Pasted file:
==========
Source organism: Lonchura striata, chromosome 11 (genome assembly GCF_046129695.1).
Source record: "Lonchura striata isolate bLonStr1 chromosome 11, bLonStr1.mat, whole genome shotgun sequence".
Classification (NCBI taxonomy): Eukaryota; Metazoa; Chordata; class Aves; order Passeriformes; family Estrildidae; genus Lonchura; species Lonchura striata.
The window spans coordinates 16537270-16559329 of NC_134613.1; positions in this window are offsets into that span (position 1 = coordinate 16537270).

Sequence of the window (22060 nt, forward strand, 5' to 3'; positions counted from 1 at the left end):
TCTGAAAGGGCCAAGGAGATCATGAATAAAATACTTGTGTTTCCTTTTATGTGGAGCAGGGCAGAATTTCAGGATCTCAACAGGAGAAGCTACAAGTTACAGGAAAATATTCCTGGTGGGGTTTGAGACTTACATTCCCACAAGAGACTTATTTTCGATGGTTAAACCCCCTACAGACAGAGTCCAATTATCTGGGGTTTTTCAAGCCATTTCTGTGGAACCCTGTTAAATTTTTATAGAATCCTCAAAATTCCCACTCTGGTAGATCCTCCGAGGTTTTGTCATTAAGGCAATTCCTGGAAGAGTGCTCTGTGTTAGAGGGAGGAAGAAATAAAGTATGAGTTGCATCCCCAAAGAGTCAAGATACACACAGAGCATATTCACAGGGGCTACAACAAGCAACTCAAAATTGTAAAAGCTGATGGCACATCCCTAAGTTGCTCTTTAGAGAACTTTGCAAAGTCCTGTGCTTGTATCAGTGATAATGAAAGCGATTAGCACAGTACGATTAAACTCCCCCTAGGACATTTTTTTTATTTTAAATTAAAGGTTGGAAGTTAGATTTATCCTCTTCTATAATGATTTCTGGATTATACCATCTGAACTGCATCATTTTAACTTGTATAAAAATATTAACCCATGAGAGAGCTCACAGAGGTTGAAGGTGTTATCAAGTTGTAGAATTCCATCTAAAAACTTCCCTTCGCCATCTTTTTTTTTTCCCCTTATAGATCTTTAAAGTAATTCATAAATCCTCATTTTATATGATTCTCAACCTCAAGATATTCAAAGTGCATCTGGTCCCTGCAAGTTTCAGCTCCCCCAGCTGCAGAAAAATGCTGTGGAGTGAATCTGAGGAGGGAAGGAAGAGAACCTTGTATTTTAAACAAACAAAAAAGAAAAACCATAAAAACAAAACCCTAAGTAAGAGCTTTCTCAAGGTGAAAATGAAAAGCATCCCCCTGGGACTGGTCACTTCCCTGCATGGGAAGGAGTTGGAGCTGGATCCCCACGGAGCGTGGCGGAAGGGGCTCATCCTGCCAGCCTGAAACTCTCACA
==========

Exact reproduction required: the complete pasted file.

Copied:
Source organism: Lonchura striata, chromosome 11 (genome assembly GCF_046129695.1).
Source record: "Lonchura striata isolate bLonStr1 chromosome 11, bLonStr1.mat, whole genome shotgun sequence".
Classification (NCBI taxonomy): Eukaryota; Metazoa; Chordata; class Aves; order Passeriformes; family Estrildidae; genus Lonchura; species Lonchura striata.
The window spans coordinates 16537270-16559329 of NC_134613.1; positions in this window are offsets into that span (position 1 = coordinate 16537270).

Sequence of the window (22060 nt, forward strand, 5' to 3'; positions counted from 1 at the left end):
TCTGAAAGGGCCAAGGAGATCATGAATAAAATACTTGTGTTTCCTTTTATGTGGAGCAGGGCAGAATTTCAGGATCTCAACAGGAGAAGCTACAAGTTACAGGAAAATATTCCTGGTGGGGTTTGAGACTTACATTCCCACAAGAGACTTATTTTCGATGGTTAAACCCCCTACAGACAGAGTCCAATTATCTGGGGTTTTTCAAGCCATTTCTGTGGAACCCTGTTAAATTTTTATAGAATCCTCAAAATTCCCACTCTGGTAGATCCTCCGAGGTTTTGTCATTAAGGCAATTCCTGGAAGAGTGCTCTGTGTTAGAGGGAGGAAGAAATAAAGTATGAGTTGCATCCCCAAAGAGTCAAGATACACACAGAGCATATTCACAGGGGCTACAACAAGCAACTCAAAATTGTAAAAGCTGATGGCACATCCCTAAGTTGCTCTTTAGAGAACTTTGCAAAGTCCTGTGCTTGTATCAGTGATAATGAAAGCGATTAGCACAGTACGATTAAACTCCCCCTAGGACATTTTTTTTATTTTAAATTAAAGGTTGGAAGTTAGATTTATCCTCTTCTATAATGATTTCTGGATTATACCATCTGAACTGCATCATTTTAACTTGTATAAAAATATTAACCCATGAGAGAGCTCACAGAGGTTGAAGGTGTTATCAAGTTGTAGAATTCCATCTAAAAACTTCCCTTCGCCATCTTTTTTTTTTCCCCTTATAGATCTTTAAAGTAATTCATAAATCCTCATTTTATATGATTCTCAACCTCAAGATATTCAAAGTGCATCTGGTCCCTGCAAGTTTCAGCTCCCCCAGCTGCAGAAAAATGCTGTGGAGTGAATCTGAGGAGGGAAGGAAGAGAACCTTGTATTTTAAACAAACAAAAAAGAAAAACCATAAAAACAAAACCCTAAGTAAGAGCTTTCTCAAGGTGAAAATGAAAAGCATCCCCCTGGGACTGGTCACTTCCCTGCATGGGAAGGAGTTGGAGCTGGATCCCCACGGAGCGTGGCGGAAGGGGCTCATCCTGCCAGCCTGAAACTCTCACA